COVID-19 deaths drop, but new cases are on the rise: 14 CDC stats to know

COVID-19 deaths have fallen for the last 11 weeks, excluding a small increase March 27-28, according to the CDC's COVID Data Tracker Weekly Review published April 2. But new cases and hospitalizations are rising.  

Fourteen statistics to know:

Reported cases

1. The nation's current seven-day case average is 62,167, a 8.4 percent increase from the previous week's average.

2. This average is down 75.2 percent from the pandemic's peak seven-day average of 250,446 on Jan. 11.


3. The CDC confirmed 12,505 cases of the U.K. variant, known as B.1.1.7, in 50 states and Puerto Rico as of April 1.

4. In addition, 323 cases of the South Africa variant, known as B.1.351, have been detected in 31 states.

5. The CDC has also identified 224 cases of the Brazil P.1 variant in 22 states.


6. The U.S. had administered more than 153.6 million total vaccine doses as of April 1.

7. The seven-day average number of COVID-19 vaccines administered daily was 2.9 million as of April 1, a 15.7 percent increase from the previous week's average

8. About 99.6 million people have received at least one dose — representing 30 percent of the U.S. population — and 56.1 million people have gotten both doses, which is about 16.9 percent of the population.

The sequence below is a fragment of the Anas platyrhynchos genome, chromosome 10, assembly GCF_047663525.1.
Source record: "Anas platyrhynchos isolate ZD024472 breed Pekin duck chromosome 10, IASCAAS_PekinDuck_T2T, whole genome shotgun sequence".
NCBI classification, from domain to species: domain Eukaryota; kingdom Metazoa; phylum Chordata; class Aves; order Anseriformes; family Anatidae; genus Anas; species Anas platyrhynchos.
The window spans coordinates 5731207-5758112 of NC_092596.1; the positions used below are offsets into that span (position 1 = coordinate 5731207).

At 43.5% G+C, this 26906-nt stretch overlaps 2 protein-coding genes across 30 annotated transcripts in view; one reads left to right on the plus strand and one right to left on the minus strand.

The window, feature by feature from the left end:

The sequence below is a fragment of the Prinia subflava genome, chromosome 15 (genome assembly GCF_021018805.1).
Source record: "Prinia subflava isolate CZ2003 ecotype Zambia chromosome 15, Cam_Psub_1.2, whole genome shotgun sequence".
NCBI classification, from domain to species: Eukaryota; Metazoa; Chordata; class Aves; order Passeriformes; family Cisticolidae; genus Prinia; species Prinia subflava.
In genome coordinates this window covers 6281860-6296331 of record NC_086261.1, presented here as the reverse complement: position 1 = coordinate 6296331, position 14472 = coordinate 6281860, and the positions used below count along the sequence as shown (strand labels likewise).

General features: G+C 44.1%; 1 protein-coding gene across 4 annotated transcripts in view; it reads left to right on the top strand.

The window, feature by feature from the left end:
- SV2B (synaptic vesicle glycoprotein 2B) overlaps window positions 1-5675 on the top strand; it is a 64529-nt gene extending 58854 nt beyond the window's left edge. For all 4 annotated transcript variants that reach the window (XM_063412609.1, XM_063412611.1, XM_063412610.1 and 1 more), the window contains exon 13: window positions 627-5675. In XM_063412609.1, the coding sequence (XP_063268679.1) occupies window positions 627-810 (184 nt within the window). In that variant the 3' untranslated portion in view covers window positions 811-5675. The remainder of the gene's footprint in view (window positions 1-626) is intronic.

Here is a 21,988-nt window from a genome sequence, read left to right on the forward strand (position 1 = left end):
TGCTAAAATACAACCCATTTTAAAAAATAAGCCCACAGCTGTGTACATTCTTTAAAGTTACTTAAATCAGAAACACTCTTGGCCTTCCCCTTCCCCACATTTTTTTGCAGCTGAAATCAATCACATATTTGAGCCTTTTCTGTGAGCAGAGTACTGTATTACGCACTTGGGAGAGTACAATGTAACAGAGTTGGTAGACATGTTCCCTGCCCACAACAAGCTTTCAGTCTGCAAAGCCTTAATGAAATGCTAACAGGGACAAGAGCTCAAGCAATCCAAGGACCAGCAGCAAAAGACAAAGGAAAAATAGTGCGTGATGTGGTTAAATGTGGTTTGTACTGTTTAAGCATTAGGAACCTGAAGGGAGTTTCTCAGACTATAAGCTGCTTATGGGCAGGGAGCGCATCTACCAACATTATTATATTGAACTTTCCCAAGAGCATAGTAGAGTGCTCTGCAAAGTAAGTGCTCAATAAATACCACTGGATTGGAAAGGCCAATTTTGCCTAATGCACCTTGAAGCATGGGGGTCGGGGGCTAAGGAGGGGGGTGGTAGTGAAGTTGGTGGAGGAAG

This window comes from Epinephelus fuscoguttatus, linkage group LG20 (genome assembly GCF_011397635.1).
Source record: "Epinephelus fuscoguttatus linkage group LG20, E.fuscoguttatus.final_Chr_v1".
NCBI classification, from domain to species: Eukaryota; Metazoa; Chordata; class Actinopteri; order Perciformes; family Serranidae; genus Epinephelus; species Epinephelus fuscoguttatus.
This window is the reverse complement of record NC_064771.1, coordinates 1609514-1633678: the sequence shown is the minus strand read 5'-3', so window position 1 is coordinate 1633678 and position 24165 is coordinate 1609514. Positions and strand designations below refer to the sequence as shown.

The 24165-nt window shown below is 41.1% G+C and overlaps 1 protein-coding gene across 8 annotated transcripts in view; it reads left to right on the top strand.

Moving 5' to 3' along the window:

9. The nation's seven-day average test volume for March 19-25 was 1.16 million, down 1.5 percent from the prior week's average.  

10. The seven-day average for percent positivity from tests is 5.1 percent, up 13 percent from the previous week.  

New hospital admissions 

11. The current seven-day hospitalization average is 4,948, up 4.8 percent from the previous week's average.

12. This figure also marks a 70.1 percent decrease from the peak seven-day average of 16,522 admissions reported Jan. 9. 


13. The current seven-day death average is 880, down 7.7 percent from the previous week's average.Some historical deaths have been excluded from these counts, the CDC said. 

14. Overall, the seven-day death average has decreased 74 percent since peaking at 3,379 deaths Jan. 13. 


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